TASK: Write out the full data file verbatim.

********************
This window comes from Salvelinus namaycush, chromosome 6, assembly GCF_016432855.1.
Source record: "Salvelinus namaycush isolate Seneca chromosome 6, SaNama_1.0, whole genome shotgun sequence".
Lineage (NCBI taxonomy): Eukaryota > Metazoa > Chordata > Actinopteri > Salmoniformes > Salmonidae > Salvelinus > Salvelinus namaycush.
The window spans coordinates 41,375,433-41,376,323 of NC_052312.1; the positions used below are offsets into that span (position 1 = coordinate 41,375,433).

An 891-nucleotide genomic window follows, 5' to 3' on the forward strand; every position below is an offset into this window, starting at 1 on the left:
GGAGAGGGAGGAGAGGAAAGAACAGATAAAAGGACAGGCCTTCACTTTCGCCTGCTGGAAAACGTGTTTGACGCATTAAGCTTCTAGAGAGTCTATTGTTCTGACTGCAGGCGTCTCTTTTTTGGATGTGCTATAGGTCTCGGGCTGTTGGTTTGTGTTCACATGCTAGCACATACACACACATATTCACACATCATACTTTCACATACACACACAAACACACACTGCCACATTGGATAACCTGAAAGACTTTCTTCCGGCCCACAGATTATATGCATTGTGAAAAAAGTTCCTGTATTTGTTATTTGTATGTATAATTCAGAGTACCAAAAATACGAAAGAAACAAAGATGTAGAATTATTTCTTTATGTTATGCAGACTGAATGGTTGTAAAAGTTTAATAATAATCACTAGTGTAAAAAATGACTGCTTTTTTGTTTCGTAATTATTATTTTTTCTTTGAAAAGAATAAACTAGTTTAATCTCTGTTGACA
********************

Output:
This window comes from Salvelinus namaycush, chromosome 6, assembly GCF_016432855.1.
Source record: "Salvelinus namaycush isolate Seneca chromosome 6, SaNama_1.0, whole genome shotgun sequence".
Lineage (NCBI taxonomy): Eukaryota > Metazoa > Chordata > Actinopteri > Salmoniformes > Salmonidae > Salvelinus > Salvelinus namaycush.
The window spans coordinates 41,375,433-41,376,323 of NC_052312.1; the positions used below are offsets into that span (position 1 = coordinate 41,375,433).

An 891-nucleotide genomic window follows, 5' to 3' on the forward strand; every position below is an offset into this window, starting at 1 on the left:
GGAGAGGGAGGAGAGGAAAGAACAGATAAAAGGACAGGCCTTCACTTTCGCCTGCTGGAAAACGTGTTTGACGCATTAAGCTTCTAGAGAGTCTATTGTTCTGACTGCAGGCGTCTCTTTTTTGGATGTGCTATAGGTCTCGGGCTGTTGGTTTGTGTTCACATGCTAGCACATACACACACATATTCACACATCATACTTTCACATACACACACAAACACACACTGCCACATTGGATAACCTGAAAGACTTTCTTCCGGCCCACAGATTATATGCATTGTGAAAAAAGTTCCTGTATTTGTTATTTGTATGTATAATTCAGAGTACCAAAAATACGAAAGAAACAAAGATGTAGAATTATTTCTTTATGTTATGCAGACTGAATGGTTGTAAAAGTTTAATAATAATCACTAGTGTAAAAAATGACTGCTTTTTTGTTTCGTAATTATTATTTTTTCTTTGAAAAGAATAAACTAGTTTAATCTCTGTTGACA